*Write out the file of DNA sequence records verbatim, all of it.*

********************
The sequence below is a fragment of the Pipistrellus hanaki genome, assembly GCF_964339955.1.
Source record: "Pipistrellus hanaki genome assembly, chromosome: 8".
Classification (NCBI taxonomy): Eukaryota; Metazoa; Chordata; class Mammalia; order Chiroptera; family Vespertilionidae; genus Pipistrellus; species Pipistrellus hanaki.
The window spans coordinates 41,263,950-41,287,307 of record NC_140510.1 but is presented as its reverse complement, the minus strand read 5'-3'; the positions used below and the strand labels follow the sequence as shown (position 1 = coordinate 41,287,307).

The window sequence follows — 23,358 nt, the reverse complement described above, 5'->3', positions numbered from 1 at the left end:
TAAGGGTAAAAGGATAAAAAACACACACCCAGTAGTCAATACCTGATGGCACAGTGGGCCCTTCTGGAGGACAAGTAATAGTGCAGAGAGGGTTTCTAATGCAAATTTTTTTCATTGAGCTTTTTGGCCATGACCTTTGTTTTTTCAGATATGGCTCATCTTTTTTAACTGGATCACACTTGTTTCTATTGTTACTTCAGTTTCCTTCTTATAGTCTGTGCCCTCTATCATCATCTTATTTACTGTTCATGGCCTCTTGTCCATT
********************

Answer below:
The sequence below is a fragment of the Pipistrellus hanaki genome, assembly GCF_964339955.1.
Source record: "Pipistrellus hanaki genome assembly, chromosome: 8".
Classification (NCBI taxonomy): Eukaryota; Metazoa; Chordata; class Mammalia; order Chiroptera; family Vespertilionidae; genus Pipistrellus; species Pipistrellus hanaki.
The window spans coordinates 41,263,950-41,287,307 of record NC_140510.1 but is presented as its reverse complement, the minus strand read 5'-3'; the positions used below and the strand labels follow the sequence as shown (position 1 = coordinate 41,287,307).

The window sequence follows — 23,358 nt, the reverse complement described above, 5'->3', positions numbered from 1 at the left end:
TAAGGGTAAAAGGATAAAAAACACACACCCAGTAGTCAATACCTGATGGCACAGTGGGCCCTTCTGGAGGACAAGTAATAGTGCAGAGAGGGTTTCTAATGCAAATTTTTTTCATTGAGCTTTTTGGCCATGACCTTTGTTTTTTCAGATATGGCTCATCTTTTTTAACTGGATCACACTTGTTTCTATTGTTACTTCAGTTTCCTTCTTATAGTCTGTGCCCTCTATCATCATCTTATTTACTGTTCATGGCCTCTTGTCCATT